The Fault in Our Stars by John Green
Diagnosed with Stage IV thyroid cancer at 13, Hazel was prepared to die until, at 14, a medical miracle shrunk the tumours in her lungs… for now.
Two years post-miracle, sixteen-year-old Hazel is post-everything else, too; post-high school, post-friends and post-normalcy. And even though she could live for a long time (whatever that means), Hazel lives tethered to an oxygen tank, the tumours tenuously kept at bay with a constant chemical assault.
Enter Augustus Waters. A match made at cancer kid support group, Augustus is gorgeous, in remission, and shockingly to her, interested in Hazel. Being with Augustus is both an unexpected destination and a long-needed journey, pushing Hazel to re-examine how sickness and health, life and death, will define her and the legacy that everyone leaves behind.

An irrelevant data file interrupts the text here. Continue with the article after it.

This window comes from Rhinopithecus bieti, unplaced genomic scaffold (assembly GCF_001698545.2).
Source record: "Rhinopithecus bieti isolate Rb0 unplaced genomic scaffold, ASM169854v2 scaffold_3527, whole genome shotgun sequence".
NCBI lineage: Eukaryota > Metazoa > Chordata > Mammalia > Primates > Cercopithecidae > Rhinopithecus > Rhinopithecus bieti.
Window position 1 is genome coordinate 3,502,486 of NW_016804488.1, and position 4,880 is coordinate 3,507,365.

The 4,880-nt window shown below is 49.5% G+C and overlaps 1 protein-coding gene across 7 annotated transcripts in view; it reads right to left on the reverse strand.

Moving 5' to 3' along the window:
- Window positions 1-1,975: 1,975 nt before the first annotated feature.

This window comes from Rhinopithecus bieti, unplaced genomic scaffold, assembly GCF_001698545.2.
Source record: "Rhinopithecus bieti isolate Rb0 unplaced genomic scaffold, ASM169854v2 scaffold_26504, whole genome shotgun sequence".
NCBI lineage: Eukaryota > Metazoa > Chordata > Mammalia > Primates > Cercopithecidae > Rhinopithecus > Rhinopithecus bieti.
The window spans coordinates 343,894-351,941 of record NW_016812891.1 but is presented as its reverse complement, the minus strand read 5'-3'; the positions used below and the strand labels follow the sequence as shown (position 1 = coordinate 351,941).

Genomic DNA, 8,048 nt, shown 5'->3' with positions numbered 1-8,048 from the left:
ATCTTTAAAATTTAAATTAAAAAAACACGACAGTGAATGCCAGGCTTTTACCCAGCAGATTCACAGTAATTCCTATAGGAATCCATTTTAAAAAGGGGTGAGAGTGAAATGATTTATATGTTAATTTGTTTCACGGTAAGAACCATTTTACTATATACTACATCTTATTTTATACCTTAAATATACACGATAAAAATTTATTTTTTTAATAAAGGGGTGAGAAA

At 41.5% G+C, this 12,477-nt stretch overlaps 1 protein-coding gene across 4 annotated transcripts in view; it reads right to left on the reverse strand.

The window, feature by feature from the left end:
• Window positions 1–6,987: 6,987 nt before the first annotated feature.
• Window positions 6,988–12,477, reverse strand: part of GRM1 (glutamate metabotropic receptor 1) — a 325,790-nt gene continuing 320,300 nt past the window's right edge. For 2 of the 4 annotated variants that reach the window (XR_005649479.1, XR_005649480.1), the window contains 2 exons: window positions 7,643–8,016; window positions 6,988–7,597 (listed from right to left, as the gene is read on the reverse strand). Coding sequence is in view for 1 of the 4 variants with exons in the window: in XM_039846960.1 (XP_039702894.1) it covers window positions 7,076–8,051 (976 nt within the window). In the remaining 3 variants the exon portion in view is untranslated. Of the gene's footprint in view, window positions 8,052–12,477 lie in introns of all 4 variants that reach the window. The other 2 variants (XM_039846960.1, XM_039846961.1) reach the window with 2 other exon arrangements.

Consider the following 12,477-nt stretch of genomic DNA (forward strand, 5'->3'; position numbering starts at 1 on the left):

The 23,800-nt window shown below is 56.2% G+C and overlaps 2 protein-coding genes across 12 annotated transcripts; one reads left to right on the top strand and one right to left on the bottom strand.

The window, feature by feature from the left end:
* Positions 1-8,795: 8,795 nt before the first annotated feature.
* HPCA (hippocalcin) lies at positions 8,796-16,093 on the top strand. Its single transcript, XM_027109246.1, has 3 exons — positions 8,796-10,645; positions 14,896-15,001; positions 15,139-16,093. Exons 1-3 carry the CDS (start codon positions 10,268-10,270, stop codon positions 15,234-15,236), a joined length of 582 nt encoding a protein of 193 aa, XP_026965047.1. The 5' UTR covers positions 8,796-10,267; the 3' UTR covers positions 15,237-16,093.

You’ve probably seen this book everywhere and I don’t blame the masses- it is a good book. Although I’ve put off reading it for as long as I can remember because as you all know, I don’t like reading about sad stuff. Especially stuff that deals with death, sickness, poverty and abuse. But! As the previous YA books I’ve read that dabbled with such surprised me, this book did the same. Sure, the lead dies in the end (no spoiler there!) but the story didn’t really focus on the dying part. I mean, what is worse that two leads who are sick, right?
On a more superficial level- I like the cover.
I gave it 3 out of 5 stars.